HC Deb 26 July 1972 vol 841 cc1806-7
19. Mr. Hardy

asked the Secretary of State for the Environment what was the proportion by which house prices increased in the last 18 months, and the amount by which house prices increased more than that of the cost of labour and building materials in the same period.

Mr. Eyre

Between the fourth quarter of 1970 and the second quarter of 1972, average new house prices are provisionally estimated to have risen by 34 per cent. House prices are made up of a complex of factors such as land prices, overheads and margins, quite apart from the cost of labour and building materials, and the amount of different elements will vary in differing circumstances and locations. It would be misleading to try to quantify them.

Mr. Hardy

Is not the rate of increase in the price of houses 50 per cent. greater than the rate of increase in the cost of labour and materials, and is it not, therefore, reasonable to conclude that this explains to a great extent why so many young couples—the majority of them—cannot now afford to purchase their own homes, whether in Epping or in South Yorkshire? Is it not a scandalous situation?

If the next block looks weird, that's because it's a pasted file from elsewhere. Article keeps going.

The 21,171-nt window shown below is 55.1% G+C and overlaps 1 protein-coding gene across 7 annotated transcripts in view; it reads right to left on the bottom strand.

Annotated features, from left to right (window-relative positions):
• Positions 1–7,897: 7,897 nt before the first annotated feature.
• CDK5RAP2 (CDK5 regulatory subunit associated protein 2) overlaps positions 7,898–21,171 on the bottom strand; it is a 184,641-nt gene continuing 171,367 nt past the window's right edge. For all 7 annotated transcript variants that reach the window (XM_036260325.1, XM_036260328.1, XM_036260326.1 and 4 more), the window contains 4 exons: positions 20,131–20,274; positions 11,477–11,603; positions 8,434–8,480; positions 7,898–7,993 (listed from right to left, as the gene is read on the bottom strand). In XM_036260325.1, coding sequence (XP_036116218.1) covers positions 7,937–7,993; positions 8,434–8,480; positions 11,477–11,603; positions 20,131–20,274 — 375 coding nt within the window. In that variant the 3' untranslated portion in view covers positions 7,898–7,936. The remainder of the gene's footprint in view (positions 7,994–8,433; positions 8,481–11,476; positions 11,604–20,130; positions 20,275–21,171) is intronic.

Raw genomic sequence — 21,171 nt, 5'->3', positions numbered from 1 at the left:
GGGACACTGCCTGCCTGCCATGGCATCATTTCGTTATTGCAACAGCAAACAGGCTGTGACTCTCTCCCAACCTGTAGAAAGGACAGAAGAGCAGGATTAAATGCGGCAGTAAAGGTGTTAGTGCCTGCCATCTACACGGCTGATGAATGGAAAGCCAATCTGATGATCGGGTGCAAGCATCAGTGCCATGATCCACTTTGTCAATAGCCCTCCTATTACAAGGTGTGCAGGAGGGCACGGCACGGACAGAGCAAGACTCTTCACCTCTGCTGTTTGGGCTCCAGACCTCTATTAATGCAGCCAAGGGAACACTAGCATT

Mr. Eyre

The Government are determined to encourage the rising output of the private sector to deal with this problem. Young people are holding their own in these circumstances. In the first quarter of this year, 24 per cent. of all mortgages went to people earning not more than £30 a week, and the proportion of borrowers under 25 rose from 20.5 per cent. in the last quarter of 1971 to 22 per cent. this year.

Mr. Tebbit

Can my hon. Friend confirm that over a good many years the rise in house prices has been about in line with the rise in wages, and that the price of houses is governed not so much by the cost of building in the new house market as by the price which can be obtained by the sale of second-hand houses, this being a function of wages and of the availability of credit?

Mr. Eyre

My hon. Friend has mentioned one of the substantial factors in relation to the rise in prices. I am glad to say that, thanks to the greater flexibility in the option mortgage scheme, the proportion of new option mortgages to all mortgages is rising.

Mr. Douglas-Mann

Will the hon. Gentleman take it that the facts stated by the hon. Member for Epping (Mr. Tebbit) are correct to the extent that, over many years the rise in house prices was closely related to the rise in wages and materials but in the 12 months following publication of the White Paper in June, 1971 and publication of the Housing Finance Bill later, there was a rise of 31 per cent. in house prices but a rise in costs, based on the first six months, at the rate of only 4 per cent. per annum? Will the hon. Gentleman consider the figures which I gave in the debate last night and accept that the Housing Finance Bill is the major factor contributing to the astronomical rise in house prices?

Mr. Eyre

There is no foundation whatever for that suggestion.